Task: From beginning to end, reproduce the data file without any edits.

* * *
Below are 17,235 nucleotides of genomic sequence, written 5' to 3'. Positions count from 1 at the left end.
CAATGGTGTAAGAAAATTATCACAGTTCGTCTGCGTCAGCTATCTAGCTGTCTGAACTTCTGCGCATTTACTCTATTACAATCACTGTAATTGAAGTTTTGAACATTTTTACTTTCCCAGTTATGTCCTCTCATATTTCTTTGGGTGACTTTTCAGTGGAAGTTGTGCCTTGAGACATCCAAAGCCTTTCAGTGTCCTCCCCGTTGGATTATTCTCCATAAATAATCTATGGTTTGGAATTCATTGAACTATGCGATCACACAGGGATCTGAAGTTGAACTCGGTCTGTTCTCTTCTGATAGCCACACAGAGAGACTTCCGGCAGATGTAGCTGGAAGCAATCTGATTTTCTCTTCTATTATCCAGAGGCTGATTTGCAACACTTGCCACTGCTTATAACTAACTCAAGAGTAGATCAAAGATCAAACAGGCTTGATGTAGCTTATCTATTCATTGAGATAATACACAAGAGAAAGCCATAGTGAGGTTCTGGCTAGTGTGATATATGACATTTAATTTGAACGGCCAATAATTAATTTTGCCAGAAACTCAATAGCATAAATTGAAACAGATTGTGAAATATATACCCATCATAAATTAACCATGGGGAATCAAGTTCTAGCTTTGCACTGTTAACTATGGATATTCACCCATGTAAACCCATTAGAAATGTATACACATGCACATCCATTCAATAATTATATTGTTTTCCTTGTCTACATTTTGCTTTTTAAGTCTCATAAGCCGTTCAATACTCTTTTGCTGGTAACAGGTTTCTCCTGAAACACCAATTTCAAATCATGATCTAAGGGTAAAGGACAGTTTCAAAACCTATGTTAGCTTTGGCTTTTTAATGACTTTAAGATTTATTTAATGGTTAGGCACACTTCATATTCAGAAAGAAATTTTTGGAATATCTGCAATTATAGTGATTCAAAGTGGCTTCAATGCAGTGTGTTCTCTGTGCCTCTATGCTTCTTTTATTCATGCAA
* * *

Below are 17,235 nucleotides of genomic sequence, written 5' to 3'. Positions count from 1 at the left end.
CAATGGTGTAAGAAAATTATCACAGTTCGTCTGCGTCAGCTATCTAGCTGTCTGAACTTCTGCGCATTTACTCTATTACAATCACTGTAATTGAAGTTTTGAACATTTTTACTTTCCCAGTTATGTCCTCTCATATTTCTTTGGGTGACTTTTCAGTGGAAGTTGTGCCTTGAGACATCCAAAGCCTTTCAGTGTCCTCCCCGTTGGATTATTCTCCATAAATAATCTATGGTTTGGAATTCATTGAACTATGCGATCACACAGGGATCTGAAGTTGAACTCGGTCTGTTCTCTTCTGATAGCCACACAGAGAGACTTCCGGCAGATGTAGCTGGAAGCAATCTGATTTTCTCTTCTATTATCCAGAGGCTGATTTGCAACACTTGCCACTGCTTATAACTAACTCAAGAGTAGATCAAAGATCAAACAGGCTTGATGTAGCTTATCTATTCATTGAGATAATACACAAGAGAAAGCCATAGTGAGGTTCTGGCTAGTGTGATATATGACATTTAATTTGAACGGCCAATAATTAATTTTGCCAGAAACTCAATAGCATAAATTGAAACAGATTGTGAAATATATACCCATCATAAATTAACCATGGGGAATCAAGTTCTAGCTTTGCACTGTTAACTATGGATATTCACCCATGTAAACCCATTAGAAATGTATACACATGCACATCCATTCAATAATTATATTGTTTTCCTTGTCTACATTTTGCTTTTTAAGTCTCATAAGCCGTTCAATACTCTTTTGCTGGTAACAGGTTTCTCCTGAAACACCAATTTCAAATCATGATCTAAGGGTAAAGGACAGTTTCAAAACCTATGTTAGCTTTGGCTTTTTAATGACTTTAAGATTTATTTAATGGTTAGGCACACTTCATATTCAGAAAGAAATTTTTGGAATATCTGCAATTATAGTGATTCAAAGTGGCTTCAATGCAGTGTGTTCTCTGTGCCTCTATGCTTCTTTTATTCATGCAA